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Advice for Canada on legalizing pot from current and former Colorado officials

Colorado officials give advice on legalizing pot

DENVER — Colorado legalized recreational marijuana in 2012 and became the first state in the U.S. to launch storefront sales in January 2014. As Canada prepares to legalize pot on July 1, 2018, here are some words of wisdom from current and former officials in the state:

Andrew Freedman, Colorado’s former director of marijuana co-ordination:

Truly engage with stakeholders and the community. “This is a divisive issue that a lot of people have an opinion about, so the more those people are involved in shaping the vision of what this looks like, first of all the vision will get better, but secondly you won’t tear apart the community.”

Focus on data early. “One of the things we didn’t do as well as we could have is set great baseline data. We were not measuring some things that were really important to us, like, how many kids were being suspended from school for marijuana? We were not measuring that, which meant we didn’t have a way to know if that changed after we legalized. … Making sure you’re measuring things that matter to you so you can change policy along the way is really important.”

Don’t underestimate public education. “You would be surprised what people don’t know at the beginning — how much they don’t know the laws, how much they don’t know, say, that it could take up to four hours to feel the effects of an edible. And you need a good youth prevention campaign, one that you really go out and have focus groups with kids to make sure it’s a message that would resonate with them.”

Lewis Koski, former deputy senior director of enforcement at the Colorado Department of Revenue:

State — or in Canada’s case, provincial — governments need to embrace the fact that legalization is happening and ensure their agencies are working well together. “One indicator of success in jurisdictions is when the executive government branch really supports the notion that legalization has occurred, that it’s coming, and they’re looking at ways to implement that as efficiently as possible.”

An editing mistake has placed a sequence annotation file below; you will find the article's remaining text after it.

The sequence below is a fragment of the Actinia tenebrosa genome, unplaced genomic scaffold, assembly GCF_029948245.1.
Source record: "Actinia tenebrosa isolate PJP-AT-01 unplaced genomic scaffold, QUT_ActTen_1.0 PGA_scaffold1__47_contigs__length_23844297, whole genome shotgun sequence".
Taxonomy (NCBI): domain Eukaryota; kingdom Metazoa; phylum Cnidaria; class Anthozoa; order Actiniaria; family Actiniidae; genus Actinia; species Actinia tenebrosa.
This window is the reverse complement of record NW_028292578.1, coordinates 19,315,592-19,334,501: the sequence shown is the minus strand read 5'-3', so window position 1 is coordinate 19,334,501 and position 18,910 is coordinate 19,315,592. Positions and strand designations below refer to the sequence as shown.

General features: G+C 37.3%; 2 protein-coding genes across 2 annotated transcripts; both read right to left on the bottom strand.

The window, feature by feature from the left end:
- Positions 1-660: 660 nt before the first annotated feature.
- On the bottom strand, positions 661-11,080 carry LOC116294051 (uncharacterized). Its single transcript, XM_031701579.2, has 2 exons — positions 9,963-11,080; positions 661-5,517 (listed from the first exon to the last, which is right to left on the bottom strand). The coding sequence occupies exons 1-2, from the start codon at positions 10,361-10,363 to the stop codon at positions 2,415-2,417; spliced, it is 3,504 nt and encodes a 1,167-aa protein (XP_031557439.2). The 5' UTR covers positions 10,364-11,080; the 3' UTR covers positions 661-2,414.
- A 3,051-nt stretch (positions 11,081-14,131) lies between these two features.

Dr. Larry Wolk, chief medical officer of the Colorado Department of Public Health and Environment:

Start small. “It’s always easier to liberalize your policy and the development of what legalization means rather than to try and bring it back in and get more restrictive down the road. That’s probably one of the biggest lessons learned for us.”

Park your biases. “I’m a pediatrician and a parent and I came into this biased against it, thinking that this is going to be bad for kids and this is going to be bad because I was taught this is bad. I had to take all that and park it over here and say, ‘Hey, I’m a regulator. The will of the people was to legalize this, so now I have to take it in the context of, OK, how do we make sure we’re doing this responsibly? How do we make sure we’re protecting public health?’ “

Dan Rowland, citywide communications adviser for the city and county of Denver:

Set up regulations that make sense for the people who live in your community. “What do they want? Where do they want these businesses to be located? How many? And then making sure that you’re protecting those residents and businesses and keeping people safe. Essentially, creating a system where you can have legalized marijuana but it doesn’t negatively impact your city or town.”

Laura Kane, The Canadian Press

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